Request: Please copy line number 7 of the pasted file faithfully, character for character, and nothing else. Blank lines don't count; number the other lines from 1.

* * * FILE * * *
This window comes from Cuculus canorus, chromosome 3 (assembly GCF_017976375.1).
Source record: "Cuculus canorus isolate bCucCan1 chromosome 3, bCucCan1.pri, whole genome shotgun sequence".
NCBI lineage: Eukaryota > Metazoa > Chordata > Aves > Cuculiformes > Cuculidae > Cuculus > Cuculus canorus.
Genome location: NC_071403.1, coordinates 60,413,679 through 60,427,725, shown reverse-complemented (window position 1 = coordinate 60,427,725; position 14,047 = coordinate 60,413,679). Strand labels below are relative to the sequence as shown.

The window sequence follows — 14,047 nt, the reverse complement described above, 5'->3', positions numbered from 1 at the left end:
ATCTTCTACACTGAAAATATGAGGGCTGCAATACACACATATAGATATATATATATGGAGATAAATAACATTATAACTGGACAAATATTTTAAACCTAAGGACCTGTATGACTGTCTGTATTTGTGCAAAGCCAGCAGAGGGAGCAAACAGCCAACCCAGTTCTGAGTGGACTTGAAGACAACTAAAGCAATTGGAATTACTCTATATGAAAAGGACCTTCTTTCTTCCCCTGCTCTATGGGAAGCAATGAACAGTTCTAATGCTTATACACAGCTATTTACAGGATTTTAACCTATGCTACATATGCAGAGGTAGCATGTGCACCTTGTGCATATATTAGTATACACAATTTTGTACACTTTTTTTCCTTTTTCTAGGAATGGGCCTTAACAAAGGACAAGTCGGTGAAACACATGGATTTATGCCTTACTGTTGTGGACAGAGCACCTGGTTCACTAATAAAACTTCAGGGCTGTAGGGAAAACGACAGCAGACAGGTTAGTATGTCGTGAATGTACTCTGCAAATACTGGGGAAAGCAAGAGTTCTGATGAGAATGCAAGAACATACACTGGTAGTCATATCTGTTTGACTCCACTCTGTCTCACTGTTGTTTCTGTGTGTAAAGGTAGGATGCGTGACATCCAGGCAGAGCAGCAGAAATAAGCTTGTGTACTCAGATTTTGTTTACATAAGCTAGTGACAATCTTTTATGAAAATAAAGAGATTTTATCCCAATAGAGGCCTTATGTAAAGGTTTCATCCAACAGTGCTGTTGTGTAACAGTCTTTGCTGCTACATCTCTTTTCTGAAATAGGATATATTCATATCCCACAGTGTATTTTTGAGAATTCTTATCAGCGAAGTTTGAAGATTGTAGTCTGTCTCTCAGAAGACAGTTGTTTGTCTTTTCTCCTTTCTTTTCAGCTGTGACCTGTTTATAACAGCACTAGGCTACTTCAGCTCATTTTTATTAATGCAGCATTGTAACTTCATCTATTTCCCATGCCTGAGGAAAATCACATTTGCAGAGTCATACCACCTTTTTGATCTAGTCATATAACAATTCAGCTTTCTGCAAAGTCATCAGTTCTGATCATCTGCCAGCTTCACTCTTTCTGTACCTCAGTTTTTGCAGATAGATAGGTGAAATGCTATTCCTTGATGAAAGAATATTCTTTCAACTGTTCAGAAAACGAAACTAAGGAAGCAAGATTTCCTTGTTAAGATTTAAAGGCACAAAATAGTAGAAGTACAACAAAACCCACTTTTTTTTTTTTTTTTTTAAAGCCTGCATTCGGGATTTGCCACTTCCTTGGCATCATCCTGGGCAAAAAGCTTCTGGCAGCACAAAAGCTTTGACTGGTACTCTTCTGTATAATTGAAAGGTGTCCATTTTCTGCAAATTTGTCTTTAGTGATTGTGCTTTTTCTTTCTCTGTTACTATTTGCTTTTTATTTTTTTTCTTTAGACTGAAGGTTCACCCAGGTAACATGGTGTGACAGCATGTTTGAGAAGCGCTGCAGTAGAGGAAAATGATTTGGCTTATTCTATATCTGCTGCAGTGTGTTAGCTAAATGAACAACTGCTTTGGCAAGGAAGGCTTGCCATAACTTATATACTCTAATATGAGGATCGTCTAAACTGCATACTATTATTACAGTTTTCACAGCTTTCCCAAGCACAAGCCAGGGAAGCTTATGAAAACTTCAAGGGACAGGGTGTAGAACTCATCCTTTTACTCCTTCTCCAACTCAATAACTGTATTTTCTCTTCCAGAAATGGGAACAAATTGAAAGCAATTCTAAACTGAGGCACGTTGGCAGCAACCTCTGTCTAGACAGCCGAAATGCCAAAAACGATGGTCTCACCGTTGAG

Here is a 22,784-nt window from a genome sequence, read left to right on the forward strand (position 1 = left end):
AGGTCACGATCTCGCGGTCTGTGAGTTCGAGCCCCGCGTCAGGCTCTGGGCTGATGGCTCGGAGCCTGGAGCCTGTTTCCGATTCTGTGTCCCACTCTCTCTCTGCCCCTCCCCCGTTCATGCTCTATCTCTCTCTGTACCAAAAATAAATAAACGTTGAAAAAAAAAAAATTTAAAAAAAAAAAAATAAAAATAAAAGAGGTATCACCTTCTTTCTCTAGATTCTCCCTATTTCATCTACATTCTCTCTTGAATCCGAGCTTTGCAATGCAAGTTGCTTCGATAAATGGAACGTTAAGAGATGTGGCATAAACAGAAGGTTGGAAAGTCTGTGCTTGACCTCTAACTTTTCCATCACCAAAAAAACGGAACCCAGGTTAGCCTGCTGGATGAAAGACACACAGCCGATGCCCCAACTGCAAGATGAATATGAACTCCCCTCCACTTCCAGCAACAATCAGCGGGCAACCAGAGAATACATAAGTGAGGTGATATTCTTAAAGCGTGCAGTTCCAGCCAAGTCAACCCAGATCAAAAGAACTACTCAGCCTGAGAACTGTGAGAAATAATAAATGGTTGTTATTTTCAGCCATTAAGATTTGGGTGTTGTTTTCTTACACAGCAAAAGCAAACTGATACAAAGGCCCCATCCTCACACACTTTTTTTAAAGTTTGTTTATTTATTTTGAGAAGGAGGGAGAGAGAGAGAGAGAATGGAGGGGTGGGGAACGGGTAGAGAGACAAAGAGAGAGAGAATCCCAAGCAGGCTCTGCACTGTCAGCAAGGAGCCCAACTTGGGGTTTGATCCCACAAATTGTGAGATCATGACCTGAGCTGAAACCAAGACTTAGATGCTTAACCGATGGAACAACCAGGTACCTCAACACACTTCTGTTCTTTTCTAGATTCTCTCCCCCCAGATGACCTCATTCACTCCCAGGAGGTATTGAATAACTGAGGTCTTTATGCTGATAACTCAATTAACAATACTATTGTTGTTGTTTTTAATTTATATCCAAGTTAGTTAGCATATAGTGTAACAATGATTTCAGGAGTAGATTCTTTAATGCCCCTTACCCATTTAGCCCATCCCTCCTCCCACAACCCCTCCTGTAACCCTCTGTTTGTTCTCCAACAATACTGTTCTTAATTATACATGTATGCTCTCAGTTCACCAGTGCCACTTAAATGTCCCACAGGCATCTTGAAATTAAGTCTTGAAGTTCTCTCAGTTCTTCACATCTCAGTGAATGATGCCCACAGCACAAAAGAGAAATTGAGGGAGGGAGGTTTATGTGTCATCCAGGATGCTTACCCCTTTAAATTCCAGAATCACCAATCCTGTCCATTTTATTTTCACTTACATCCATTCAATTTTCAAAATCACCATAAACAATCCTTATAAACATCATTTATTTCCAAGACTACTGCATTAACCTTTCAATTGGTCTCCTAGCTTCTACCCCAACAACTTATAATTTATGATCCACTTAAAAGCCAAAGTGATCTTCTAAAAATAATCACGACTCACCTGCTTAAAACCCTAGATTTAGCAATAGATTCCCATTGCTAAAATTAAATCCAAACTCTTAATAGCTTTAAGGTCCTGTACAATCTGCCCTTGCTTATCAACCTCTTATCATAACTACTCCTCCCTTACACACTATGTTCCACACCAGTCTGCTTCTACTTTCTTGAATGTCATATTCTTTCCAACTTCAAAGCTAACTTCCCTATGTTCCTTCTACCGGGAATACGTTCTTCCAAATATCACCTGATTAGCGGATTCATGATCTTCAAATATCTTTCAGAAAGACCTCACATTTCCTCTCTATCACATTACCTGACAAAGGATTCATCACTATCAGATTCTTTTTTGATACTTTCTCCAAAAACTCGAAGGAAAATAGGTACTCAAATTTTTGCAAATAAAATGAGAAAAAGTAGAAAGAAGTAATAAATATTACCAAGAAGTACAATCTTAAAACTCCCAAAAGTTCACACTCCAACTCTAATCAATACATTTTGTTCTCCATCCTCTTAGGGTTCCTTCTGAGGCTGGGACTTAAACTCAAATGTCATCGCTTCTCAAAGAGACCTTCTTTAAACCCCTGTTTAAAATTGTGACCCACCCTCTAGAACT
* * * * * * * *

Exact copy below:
Here is a 22,784-nt window from a genome sequence, read left to right on the forward strand (position 1 = left end):